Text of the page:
Table5_Effects of Prenatal Exposure to Titanium Dioxide Nanoparticles on DNA Methylation and Gene Expression Profile in the Mouse Brain.pdf
Background and Objectives: Titanium dioxide nanoparticles (TiO2-NP) are important materials used in commercial practice. Reportedly, TiO2-NP exposure during pregnancy can affect the development of the central nervous system in mouse offspring; however, the underlying mechanism remains unknown. In the present study, we investigated the impact of prenatal TiO2-NP exposure on global DNA methylation and mRNA expression patterns in the brains of neonatal mice.
Materials and Methods: Pregnant C57BL/6J mice were intratracheally administered a TiO2-NP suspension (100 μg/mouse) on gestational day 10.5, and brains were collected from male and female offspring at day 1 postpartum. After extraction of methylated DNA by immunoprecipitation, the DNA methylation profile was analyzed using a mouse CpG island microarray. Total RNA was obtained, and mRNA expression profiles were comprehensively assessed using microarray analysis.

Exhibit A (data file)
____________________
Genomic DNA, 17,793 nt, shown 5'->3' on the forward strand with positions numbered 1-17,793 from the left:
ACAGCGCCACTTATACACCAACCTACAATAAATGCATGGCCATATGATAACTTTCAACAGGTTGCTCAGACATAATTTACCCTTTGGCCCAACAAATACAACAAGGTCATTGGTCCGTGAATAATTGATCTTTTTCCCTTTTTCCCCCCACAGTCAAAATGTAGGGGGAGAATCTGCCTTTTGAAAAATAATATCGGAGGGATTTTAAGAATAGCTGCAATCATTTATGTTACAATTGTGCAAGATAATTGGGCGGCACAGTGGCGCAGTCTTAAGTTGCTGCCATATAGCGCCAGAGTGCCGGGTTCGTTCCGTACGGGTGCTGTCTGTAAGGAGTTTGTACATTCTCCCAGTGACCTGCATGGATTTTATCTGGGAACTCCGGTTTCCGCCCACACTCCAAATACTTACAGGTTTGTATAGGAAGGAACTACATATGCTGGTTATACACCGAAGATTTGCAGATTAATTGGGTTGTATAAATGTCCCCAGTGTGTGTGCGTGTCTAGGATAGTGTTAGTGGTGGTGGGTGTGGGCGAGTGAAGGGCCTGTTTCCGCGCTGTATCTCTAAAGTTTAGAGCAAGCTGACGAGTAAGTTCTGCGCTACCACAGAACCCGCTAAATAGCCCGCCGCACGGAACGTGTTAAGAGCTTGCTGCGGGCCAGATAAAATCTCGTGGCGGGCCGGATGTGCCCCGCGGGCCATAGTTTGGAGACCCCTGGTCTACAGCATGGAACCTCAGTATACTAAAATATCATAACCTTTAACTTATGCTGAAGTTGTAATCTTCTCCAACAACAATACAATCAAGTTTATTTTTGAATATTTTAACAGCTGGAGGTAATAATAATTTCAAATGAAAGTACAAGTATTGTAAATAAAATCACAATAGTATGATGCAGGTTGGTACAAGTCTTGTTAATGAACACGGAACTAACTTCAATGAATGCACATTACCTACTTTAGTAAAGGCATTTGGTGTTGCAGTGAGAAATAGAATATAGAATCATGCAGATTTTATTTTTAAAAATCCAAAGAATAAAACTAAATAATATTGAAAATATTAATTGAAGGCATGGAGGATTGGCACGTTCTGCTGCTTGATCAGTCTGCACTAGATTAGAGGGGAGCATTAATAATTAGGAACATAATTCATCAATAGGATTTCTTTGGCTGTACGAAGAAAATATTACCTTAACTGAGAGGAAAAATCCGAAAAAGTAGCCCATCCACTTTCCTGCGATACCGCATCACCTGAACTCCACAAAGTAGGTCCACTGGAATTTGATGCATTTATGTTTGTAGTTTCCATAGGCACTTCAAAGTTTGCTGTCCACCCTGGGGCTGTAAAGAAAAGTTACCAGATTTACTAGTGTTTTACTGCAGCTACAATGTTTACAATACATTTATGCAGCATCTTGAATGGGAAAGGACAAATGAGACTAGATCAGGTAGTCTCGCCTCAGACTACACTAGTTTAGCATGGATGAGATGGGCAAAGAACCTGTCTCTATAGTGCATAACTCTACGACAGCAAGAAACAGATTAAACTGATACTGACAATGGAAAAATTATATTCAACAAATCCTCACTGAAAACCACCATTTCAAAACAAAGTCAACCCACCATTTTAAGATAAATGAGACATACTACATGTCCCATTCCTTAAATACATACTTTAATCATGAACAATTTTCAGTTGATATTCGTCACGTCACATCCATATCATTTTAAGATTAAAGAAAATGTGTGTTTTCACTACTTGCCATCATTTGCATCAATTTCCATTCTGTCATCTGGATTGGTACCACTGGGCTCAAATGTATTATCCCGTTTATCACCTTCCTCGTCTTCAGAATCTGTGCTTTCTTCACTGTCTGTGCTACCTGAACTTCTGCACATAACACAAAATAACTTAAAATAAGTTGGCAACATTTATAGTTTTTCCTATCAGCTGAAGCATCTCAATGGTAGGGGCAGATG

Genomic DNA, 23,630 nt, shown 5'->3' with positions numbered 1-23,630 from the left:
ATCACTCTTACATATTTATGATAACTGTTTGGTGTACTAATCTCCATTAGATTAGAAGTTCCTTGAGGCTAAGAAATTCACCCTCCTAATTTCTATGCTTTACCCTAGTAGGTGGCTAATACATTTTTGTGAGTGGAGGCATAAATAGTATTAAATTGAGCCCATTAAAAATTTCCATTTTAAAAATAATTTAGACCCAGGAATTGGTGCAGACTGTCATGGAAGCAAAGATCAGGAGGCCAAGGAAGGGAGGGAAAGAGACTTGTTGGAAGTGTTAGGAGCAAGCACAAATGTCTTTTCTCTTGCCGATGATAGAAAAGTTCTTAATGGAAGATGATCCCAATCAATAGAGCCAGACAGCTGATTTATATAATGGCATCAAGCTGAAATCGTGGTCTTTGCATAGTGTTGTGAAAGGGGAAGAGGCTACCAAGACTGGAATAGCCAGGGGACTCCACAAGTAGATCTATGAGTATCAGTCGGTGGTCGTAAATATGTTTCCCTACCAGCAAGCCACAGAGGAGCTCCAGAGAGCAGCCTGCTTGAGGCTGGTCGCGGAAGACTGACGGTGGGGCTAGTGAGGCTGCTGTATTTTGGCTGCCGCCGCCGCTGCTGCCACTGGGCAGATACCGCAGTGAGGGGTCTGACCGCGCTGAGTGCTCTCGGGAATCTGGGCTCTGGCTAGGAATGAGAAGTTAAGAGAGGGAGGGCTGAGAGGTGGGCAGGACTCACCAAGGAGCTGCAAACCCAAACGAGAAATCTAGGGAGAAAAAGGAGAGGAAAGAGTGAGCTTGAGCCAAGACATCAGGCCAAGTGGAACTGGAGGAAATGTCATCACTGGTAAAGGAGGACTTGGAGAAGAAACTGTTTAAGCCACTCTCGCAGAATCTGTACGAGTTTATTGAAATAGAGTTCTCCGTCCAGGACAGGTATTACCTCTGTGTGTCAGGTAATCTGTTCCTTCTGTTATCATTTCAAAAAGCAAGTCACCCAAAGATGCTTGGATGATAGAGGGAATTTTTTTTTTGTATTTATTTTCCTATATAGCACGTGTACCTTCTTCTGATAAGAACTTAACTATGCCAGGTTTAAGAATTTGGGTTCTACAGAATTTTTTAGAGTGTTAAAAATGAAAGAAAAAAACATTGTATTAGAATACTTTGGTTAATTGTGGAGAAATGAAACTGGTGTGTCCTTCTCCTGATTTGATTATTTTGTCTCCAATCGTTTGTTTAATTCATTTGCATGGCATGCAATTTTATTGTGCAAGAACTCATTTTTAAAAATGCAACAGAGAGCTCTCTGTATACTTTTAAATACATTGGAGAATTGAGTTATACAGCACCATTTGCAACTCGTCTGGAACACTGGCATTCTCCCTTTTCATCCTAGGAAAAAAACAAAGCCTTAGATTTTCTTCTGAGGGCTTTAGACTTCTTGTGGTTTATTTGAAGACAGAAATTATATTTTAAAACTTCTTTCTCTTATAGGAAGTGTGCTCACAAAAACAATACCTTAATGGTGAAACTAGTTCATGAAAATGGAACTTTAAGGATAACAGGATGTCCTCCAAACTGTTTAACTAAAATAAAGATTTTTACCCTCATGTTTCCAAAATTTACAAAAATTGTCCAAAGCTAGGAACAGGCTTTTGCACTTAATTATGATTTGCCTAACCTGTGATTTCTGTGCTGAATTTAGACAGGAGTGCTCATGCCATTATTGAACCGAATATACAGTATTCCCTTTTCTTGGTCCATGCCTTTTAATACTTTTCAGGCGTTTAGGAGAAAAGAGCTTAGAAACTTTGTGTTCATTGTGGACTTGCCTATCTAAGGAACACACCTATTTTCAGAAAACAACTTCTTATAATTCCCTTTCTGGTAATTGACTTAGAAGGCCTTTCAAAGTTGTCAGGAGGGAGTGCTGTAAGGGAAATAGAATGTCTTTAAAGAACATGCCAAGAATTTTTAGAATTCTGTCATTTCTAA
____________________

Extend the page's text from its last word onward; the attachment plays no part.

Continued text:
Results: Among genes in the CpG island microarray, DNA methylation was increased in 614 and 2,924 genes and decreased in 6,220 and 6,477 genes in male and female offspring, respectively. Combined with mRNA microarray analysis, 88 and 89 genes were upregulated (≥1.5-fold) accompanied by demethylation of CpG islands, whereas 13 and 33 genes were downregulated (≤0.67-fold) accompanied by methylation of CpG islands in male and female offspring mice, respectively. Gene Set Enrichment Analysis (GSEA) revealed that these genes were enriched in gene ontology terms related to the regulation of transcription factors, cell proliferation, and organism development. Additionally, MeSH terms related to stem cells and morphogenesis were enriched.
Conclusion: Prenatal TiO2-NP exposure induced genome-wide alterations in DNA methylation and mRNA expression in the brains of male and female offspring. Based on GSEA findings, it can be speculated that prenatal TiO2-NP exposure causes adverse effects on brain functions by altering the DNA methylation state of the fetal brain, especially neural stem cells, resulting in the subsequent abnormal regulation of transcription factors that modulate development and differentiation.